Meeting on Regional Water Study
Wednesday, September 10 at the Rockfish Valley Community Center
More than 40 people attended the presentation by Mike Lawless, engineer with Draper Aden Associates.
Due to the increasing number and severity of droughts in recent years, the VA State legislature has mandated all jurisdictions to complete comprehensive water studies. Such studies are generally too expensive for small counties to undertake on their own, so Nelson County opted to be part of the study performed by Draper Aden on behalf of Region 2000. The study includes 12 local governments and 4 service authorities, and is designed to provide baseline data for future decisions and planning.
· Ensure that adequate and safe drinking water is available to all citizens within the region;
· Encourage, promote, and protect all other beneficial uses of the region’s water resources;
· Encourage, promote, and develop incentives for alternative water sources; and
· Promote conservation
Water demand projections for the region will be made for the next 50 years. Every 5 years there will be a review of the plan, and, every 10 years, data on water demand and availability will be updated based on changes in population and water supply. The plan can be used by participating jurisdictions as a guide for Comprehensive Plans as they look at appropriate future water usage and land use policies (zoning, subdivisions, etc.). Water users in Nelson include residential, agricultural, commercial and industrial, recreational/environmental (fishing, wetlands, wildlife, and required river flow to the Chesapeake Bay) users.
Relevance for Nelson
A critical predictor of future water demands is population growth. The fastest growing part of Nelson is the northern half of the 151 corridor, and that is not an area with surplus water supply. The regional water study indicates that – at least as an aggregate – the demand for water will not exceed supply in Nelson until the year 2058. However, the regional study is not designed to take into account smaller units within counties, and if the population in the Rockfish River watershed area continues to grow at the current rate, the demand for water will exceed the supply before 2058. A second phase study will be required to look at specific water needs in this watershed.
There are 3,000 private wells in Nelson, and obtaining information on these wells is a huge problem. As is the case in most communities in Virginia, data on wells is not maintained in any central location. An effort should be undertaken to get well drillers to provide their well data and their local drilling knowledge to the water study. Volunteers are also needed to extract data from well logs submitted to the Health Department in Nelson. At the state level, DEQ does not currently require permits to drill new wells, but it is considering requiring permits for large wells (300,000 gal/mo. – mainly agricultural, commercial and industrial users) as it does currently east of I-95.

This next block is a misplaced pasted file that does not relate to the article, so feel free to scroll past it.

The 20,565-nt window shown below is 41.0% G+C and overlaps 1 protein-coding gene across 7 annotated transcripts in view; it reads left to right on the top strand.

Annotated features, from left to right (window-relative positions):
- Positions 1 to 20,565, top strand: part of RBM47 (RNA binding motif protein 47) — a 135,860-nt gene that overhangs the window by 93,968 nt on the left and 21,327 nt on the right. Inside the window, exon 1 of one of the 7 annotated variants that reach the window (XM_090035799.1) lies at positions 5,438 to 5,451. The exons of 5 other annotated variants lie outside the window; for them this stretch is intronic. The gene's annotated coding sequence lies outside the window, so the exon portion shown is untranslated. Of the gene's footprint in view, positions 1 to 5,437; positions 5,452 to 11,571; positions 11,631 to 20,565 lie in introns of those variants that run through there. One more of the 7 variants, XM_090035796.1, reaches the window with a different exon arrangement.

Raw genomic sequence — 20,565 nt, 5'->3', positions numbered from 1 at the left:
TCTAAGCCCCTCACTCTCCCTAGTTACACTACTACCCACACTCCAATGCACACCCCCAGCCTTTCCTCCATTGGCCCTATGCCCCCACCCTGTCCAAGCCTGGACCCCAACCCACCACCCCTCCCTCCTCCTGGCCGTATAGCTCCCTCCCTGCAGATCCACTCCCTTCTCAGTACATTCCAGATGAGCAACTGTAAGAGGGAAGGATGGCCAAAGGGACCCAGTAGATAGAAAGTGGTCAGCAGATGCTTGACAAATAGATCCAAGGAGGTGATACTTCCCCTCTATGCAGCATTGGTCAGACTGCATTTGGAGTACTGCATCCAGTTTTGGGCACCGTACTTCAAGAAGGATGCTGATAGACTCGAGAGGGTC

Sustainability of ground water resources is uncertain. Monitoring of wells in various areas of the County is needed in order to determine what is happening to underground aquifers. It is very expensive to drill new wells solely for the purpose of monitoring, but DEQ is interested in finding abandoned private wells that might be used. It was noted that when currently producing wells are used, collection of data is more difficult because the consumption of water must be factored into the monitoring study.
In many communities that are served by public water systems, a significant percentage of water is classified as “unaccounted-for-water,” or UAW. UAW is the difference between the amount of water that leaves a public water supply and the water that is metered for use. Some UAW has beneficial uses such as fire hydrants, but most UAW is from leakages, unauthorized use (e.g. theft, deliberate bypass of meters, illegal tapping, etc.), inaccurate meters or meter reading, and inadequate system controls (such as malfunctioning valves). Reducing UAW is one way the Nelson County Service Authority could slow the growth in water use.
Before the final water plan is submitted to DEQ in early 2009, there will be a public hearing with input from citizens at a BOS meeting in Nelson. Water is a resource that is being fought over in western states, and it will become an increasingly sensitive issue in eastern states as population continues to grow and development puts increased demand on limited water supplies.
At some point, Nelson County will have to decide on alternative sources to well production (e.g. new reservoir impoundment areas or rooftop rainwater collection systems). Conservation of water under normal conditions and restriction of water use during droughts will be very important. Existing conservation ordinances within the region will be reviewed by the water plan.
As a whole, the area served by the Region 2000 water study is considered to be a “water rich” area of Virginia. However, parts of Nelson County and other jurisdictions under the regional water study are not “water rich.” For instance, it is predicted that water use will exceed existing water supply in neighboring Amherst County by 2018. A 15 to 20 year lead time is required to permit and construct a large dam to impound water, so it is important for Nelson County to be proactive in assessing our water requirements. Concern was expressed that we not end up being a water source for other areas that have outgrown their water supplies before knowing our own needs.
PS: any one interested to help gather well data from the Health Dept in Lovingston please contact Peter Agelasto, Rockfish Valley Foundation 434 361 2251 or email@example.com.
The goal is to organize that data, begin data gathering from monitored wells in the Rockfish Valley and to facilitate conversation between well drillers and the VA Dept of Enviro Quality.